Born in the Kingdom of Fife in 1960, Ian Rankin graduated from the University of Edinburgh in 1982, and then spent three years writing novels when he was supposed to be working towards a PhD in Scottish Literature. His first Rebus novel was published in 1987, and the Rebus books are now translated into thirty-six languages and are bestsellers worldwide.Ian Rankin has been elected a Hawthornden Fellow, and is also a past winner of the Chandler-Fulbright Award. He is the recipient of four Crime Writers' Association Dagger Awards including the prestigious Diamond Dagger in 2005. In 2004, Ian won America's celebrated Edgar Award for Resurrection Men. He has also been shortlisted for the Anthony Award in the USA, won Denmark's Palle Rosenkrantz Prize, the French Grand Prix du Roman Noir and the Deutscher Krimipreis. Ian Rankin is also the recipient of honorary degrees from the universities of Abertay, St Andrews, Edinburgh, Hull and the Open University.A contributor to BBC2's Newsnight Review, he also presented his own TV series, Ian Rankin's Evil Thoughts. Rankin is a number one bestseller in the UK and has received the OBE for services to literature, opting to receive the prize in his home city of Edinburgh, where he lives with his partner and two sons. Twitter @Beathhigh

Isabel Ashdown

Isabel Ashdown was born in London and grew up on the south coast of England. She is the author of four novels and winner of the Mail on Sunday Novel Competition. After giving up a successful career in product marketing to study English at the University of Chichester, her debut GLASSHOPPER was published and named as one of the best books of the year by the Observer and the London Evening Standard. She has a first class degree in English and an MA in Creative Writing with distinction. In 2014 Isabel was Writer in Residence at the University of Brighton, where she has taught on their Creative Writing MA. Along with dachshund Leonard she is a volunteer for Pets as Therapy, as part of their Read2Dogs scheme. Isabel lives in West Sussex with her carpenter husband, two children and their dogs.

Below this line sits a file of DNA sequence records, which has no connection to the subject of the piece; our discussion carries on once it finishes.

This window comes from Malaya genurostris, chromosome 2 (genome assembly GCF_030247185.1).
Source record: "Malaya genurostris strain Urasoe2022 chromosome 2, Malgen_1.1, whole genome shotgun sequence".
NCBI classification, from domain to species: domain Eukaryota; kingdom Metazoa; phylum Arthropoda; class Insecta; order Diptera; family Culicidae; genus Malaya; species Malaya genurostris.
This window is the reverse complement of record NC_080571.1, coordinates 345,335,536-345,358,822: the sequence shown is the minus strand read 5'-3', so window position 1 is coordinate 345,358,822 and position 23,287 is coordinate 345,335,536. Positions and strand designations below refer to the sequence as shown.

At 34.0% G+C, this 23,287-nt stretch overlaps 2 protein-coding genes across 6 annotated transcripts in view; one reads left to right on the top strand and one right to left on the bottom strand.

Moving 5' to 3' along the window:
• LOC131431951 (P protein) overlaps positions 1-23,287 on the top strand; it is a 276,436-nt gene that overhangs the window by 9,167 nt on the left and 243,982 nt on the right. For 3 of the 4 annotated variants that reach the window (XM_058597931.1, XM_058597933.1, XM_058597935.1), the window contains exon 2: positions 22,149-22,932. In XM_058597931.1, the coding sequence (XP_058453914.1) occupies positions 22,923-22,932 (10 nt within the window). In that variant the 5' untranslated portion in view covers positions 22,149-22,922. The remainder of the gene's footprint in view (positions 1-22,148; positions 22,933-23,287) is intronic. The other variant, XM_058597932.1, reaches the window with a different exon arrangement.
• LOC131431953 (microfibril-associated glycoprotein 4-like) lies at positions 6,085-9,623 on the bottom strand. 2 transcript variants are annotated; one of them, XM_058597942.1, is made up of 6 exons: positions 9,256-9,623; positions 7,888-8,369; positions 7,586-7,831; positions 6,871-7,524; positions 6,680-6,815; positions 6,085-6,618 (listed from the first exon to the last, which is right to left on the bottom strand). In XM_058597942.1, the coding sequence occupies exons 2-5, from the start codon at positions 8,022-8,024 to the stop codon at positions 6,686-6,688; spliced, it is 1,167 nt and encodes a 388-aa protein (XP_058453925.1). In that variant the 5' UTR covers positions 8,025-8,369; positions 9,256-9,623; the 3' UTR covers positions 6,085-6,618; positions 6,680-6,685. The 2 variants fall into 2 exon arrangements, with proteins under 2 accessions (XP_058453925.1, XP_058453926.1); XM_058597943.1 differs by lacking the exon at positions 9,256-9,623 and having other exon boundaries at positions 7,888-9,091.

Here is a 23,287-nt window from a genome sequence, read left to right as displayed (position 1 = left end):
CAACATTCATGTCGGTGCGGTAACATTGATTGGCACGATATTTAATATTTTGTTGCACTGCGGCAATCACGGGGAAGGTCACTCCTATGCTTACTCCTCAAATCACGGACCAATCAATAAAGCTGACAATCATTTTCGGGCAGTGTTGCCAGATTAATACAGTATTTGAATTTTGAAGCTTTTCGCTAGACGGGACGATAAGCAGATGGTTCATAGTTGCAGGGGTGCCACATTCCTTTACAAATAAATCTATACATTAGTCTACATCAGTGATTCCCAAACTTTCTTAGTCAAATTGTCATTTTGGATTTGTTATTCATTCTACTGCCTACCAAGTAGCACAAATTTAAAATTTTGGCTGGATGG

J.G. Farrell

J.G. Farrell was born in Liverpool in 1935 and spent a good deal of his life abroad, including periods in France and North America, and then settled in London where he wrote most of his novels.Among his novels, TROUBLES won the Faber Memorial Prize in 1970 and the Lost Man Booker prize in 2010 and THE SIEGE OF KRISHNAPUR won the Booker Prize in 1973.In April 1979 he went to live in County Cork where only four months later he was drowned in a fishing accident.

James Hadley Chase